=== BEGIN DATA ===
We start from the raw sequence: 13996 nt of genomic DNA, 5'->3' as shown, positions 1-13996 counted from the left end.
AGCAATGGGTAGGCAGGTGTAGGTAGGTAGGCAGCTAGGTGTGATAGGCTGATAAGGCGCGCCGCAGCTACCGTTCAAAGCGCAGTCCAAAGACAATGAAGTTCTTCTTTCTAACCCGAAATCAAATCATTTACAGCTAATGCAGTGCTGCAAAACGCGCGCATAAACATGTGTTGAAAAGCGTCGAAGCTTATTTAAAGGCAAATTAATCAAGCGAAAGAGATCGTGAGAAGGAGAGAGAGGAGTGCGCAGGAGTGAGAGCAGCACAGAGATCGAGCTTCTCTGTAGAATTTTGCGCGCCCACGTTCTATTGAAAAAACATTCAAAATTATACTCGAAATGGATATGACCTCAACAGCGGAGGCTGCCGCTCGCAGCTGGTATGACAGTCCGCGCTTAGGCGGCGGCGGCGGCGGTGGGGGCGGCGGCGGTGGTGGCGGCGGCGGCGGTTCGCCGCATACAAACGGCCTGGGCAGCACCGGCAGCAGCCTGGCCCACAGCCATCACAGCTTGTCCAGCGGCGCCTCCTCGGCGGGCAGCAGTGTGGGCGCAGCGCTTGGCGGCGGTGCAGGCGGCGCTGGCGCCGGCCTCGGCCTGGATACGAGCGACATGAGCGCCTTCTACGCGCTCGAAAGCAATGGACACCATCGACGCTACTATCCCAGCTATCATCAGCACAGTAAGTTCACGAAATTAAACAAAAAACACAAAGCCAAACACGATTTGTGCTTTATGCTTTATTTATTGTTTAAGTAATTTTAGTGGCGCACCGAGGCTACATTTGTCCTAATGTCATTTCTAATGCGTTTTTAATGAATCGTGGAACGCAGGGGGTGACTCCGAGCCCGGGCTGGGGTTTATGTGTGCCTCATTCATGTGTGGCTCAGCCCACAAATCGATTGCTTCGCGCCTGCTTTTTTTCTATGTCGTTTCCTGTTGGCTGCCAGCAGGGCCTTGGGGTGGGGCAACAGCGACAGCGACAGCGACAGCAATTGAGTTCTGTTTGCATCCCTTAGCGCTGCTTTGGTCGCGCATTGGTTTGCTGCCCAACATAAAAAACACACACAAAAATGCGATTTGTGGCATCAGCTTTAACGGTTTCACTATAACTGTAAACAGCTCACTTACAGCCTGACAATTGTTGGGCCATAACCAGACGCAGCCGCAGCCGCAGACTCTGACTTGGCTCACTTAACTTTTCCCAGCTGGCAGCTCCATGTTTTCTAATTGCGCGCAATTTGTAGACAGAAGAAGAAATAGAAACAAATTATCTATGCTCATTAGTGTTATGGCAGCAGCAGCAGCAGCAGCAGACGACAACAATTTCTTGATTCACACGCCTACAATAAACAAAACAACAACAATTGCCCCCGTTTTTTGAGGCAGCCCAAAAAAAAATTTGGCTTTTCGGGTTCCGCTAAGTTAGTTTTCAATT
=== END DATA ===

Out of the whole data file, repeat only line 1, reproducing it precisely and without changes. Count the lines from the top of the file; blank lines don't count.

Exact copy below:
We start from the raw sequence: 13996 nt of genomic DNA, 5'->3' as shown, positions 1-13996 counted from the left end.